Digging Week: Tuesday

Pain in the **** when life and other stuff gets in the way of ones aims for the week (see, I didn't say plans!)

Forgot I had an appointment today and that wiped out most of the morning. Patersons came to felt the shed roof. That involved taking OFF the huge roof they built last week and taking it back to the yard to apply roofing felt - it was too warm outside to do the job in the garden.

(yes, the sky was THAT blue today!)

Add to the endless list the need for trellis adjacent to the back and side, large beds in front of trellis, and interesting climbing things grown to minimise some of the bulk!

I retreated to a very hot greenhouse, fixed up some additional shading and had a huge reorganisation. This has given me a little bit of staging space but that won't last long because everything is growing brilliantly and continues to need moving into larger pots.

Once the shed work was finished and I had Bag End to myself again, I managed a bit more digging. I've got to the end of the 24' long bed but the last 6 feet were hell, full of stones, some the size of footballs, and the ground was rock hard. In the time available I chose to dig up all the soil and remove the largest stones and leave big lumps to be 'de-rooted' tomorrow.

The weather may be summer-like during the day but the sky is cloudless and once the sun goes down the temperature plummets. I'm still covering plants in the greenhouse with fleece but am not lighting half a dozen tea lights anymore, fingers crossed.

These outside potatoes (Brampton Maincrop) have been thoroughly earthed up again.

Monday, 17 May 2010

Digging Week: Monday

Despite the usual catalogue of Bag End interruptions, cleared another quarter of the bed today. Lots of stones in this section and the ground was much harder than nearer the hedge. Took out loads more buttercup root and although I will have missed some at least there is now less than there was!

Finished early (3.00) so I could take the lawnmower to WMP in Carlisle. The usual Keswick repairer doesn't deal with our make of mower (I think they're grumpy because we didn't buy it from them) but it's their loss because I've found an excellent alternative. The view towards the fells as I drove home on the A595 was just breathtaking, when I go back to collect the mower I'll have to take the camera with me and see if I can stop and take some pictures.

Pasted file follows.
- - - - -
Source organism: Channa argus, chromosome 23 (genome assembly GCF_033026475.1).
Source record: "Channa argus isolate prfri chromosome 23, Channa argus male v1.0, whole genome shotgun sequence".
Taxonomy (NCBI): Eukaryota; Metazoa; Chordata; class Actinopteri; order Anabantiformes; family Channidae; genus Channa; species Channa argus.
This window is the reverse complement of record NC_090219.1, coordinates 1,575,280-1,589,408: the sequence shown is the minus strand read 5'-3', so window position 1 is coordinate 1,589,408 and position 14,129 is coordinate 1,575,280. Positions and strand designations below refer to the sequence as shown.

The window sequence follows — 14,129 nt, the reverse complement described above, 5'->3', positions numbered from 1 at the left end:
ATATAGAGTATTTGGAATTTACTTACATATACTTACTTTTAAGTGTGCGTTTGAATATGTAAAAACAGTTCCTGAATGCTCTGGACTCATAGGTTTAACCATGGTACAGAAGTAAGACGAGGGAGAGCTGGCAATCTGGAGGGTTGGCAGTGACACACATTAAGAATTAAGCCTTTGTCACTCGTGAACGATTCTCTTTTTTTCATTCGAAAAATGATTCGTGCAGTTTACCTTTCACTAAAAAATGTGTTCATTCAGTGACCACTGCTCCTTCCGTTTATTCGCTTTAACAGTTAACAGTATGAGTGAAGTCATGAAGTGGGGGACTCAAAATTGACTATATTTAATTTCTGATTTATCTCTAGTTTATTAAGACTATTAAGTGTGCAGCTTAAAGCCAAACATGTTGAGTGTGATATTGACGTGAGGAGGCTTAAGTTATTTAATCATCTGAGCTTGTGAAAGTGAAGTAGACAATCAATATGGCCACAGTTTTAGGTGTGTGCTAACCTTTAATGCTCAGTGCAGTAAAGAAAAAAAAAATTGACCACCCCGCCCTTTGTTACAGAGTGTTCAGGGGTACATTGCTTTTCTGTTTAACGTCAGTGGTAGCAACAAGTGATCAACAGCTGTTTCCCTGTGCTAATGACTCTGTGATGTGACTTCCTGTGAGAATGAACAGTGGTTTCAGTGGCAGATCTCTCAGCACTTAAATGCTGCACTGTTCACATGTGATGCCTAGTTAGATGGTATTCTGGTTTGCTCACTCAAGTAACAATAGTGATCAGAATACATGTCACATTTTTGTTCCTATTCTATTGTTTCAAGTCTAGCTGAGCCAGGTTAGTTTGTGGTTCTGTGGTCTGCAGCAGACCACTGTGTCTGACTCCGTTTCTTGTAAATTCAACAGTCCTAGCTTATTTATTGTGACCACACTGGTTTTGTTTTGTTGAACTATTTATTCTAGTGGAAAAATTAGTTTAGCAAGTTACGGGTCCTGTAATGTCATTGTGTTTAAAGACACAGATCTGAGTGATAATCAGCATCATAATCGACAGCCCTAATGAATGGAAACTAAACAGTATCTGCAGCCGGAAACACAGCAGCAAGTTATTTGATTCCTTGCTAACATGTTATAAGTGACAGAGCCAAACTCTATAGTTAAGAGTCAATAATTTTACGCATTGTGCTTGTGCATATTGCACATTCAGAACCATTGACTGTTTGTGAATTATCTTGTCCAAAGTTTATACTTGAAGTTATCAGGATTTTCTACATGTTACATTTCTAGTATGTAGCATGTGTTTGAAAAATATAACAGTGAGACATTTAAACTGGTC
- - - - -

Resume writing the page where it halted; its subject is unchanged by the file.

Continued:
Greenhouse growth

After being without a greenhouse for so long I'd nearly forgotten just what a joy it is.

Sunday, 16 May 2010

Digging Week

If universities can have Reading Week, then Bag End can have Digging Week. All these nasty, cold, frosty nights are a Good Thing (hang on, there is logic here, somewhere!) It means I cannot possibly consider putting out this years tender plants therefore I still have time to prepare the two long Potager beds and make room for some of the Triffids currently trying to take over the greenhouse.

Whilst it is fatal to have plans at Bag End, perhaps if I have some goals to aim for during the week I might fare better? (Stop laughing at the back, I know who you are.)

Although it is not as neat and tidy as when we pay someone else multiple beer vouchers, the fedge is now in place and digging has started. A couple of hours on Saturday and a few more today has got me half way along the 24 foot bed. No Mantis on this one - the soil is not too compacted and there are a good number of worms.

The aims for this week are to get this bed dug, wooden edges along the front of this and the "nectar bar" and add multiple barrows of cow muck. If I have any time and can still walk, I'll make a start on clearing the area next to the greenhouse where one of the IBC tanks will go. The continued tending of greenhouse plants and endless potting on will be fitted into the digging breaks . . .

Oh yes, and drive to Carlisle with poor, not-very-well lawnmower which has so far defied the best attempts of Management and I to cure whatever ails it.

Saturday, 15 May 2010

Garden Design, Bag End style

There was this plan (there I go again, that 4 letter word!!).

We were going to build another small fedge in front of the greenhouse, partly to act as a small windbreak and partly so that I could plant ferns on the shady side. Just for a laugh we stuck some posts a few inches into the lawn to see what it might look like.